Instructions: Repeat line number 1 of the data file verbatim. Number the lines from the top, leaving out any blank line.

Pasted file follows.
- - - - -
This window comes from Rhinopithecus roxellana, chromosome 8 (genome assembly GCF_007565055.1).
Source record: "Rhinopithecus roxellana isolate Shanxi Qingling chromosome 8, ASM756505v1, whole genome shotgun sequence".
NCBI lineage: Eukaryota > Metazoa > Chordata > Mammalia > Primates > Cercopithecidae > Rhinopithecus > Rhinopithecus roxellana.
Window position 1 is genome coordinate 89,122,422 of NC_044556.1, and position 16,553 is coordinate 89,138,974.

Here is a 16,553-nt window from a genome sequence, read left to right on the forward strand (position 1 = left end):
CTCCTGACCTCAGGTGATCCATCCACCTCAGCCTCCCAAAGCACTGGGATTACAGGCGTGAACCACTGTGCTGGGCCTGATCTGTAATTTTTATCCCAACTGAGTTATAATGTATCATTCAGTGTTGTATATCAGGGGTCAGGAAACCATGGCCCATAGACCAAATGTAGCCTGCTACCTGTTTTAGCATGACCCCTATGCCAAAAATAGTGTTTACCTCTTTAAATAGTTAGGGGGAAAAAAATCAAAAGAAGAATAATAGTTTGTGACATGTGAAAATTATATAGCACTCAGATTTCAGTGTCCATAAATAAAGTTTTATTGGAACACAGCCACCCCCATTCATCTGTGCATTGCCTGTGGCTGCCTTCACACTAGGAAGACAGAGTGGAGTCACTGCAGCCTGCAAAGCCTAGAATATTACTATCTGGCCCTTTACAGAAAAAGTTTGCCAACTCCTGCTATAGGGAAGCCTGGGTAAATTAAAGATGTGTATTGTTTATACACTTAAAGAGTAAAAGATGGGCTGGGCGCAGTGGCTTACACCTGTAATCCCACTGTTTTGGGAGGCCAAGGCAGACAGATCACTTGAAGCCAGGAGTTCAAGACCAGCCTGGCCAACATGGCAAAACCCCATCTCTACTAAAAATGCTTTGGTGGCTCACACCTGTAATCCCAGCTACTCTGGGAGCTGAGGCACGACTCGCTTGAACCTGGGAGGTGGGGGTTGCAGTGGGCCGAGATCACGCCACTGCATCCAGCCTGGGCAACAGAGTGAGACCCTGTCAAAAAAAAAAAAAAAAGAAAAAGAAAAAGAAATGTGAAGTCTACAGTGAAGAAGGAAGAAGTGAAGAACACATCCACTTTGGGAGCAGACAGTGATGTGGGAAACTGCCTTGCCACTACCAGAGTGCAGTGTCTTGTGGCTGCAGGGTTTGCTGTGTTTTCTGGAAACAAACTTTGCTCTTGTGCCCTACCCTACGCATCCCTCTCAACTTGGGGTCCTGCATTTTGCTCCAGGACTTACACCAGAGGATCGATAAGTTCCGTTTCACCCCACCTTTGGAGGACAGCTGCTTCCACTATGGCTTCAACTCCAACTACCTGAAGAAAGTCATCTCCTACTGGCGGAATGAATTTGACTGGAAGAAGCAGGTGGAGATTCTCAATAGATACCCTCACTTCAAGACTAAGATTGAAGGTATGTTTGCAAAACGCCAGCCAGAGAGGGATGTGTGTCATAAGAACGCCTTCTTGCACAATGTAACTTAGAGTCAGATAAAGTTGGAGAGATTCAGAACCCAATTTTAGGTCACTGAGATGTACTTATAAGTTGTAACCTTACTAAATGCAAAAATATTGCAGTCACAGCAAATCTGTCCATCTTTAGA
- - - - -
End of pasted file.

This window comes from Rhinopithecus roxellana, chromosome 8 (genome assembly GCF_007565055.1).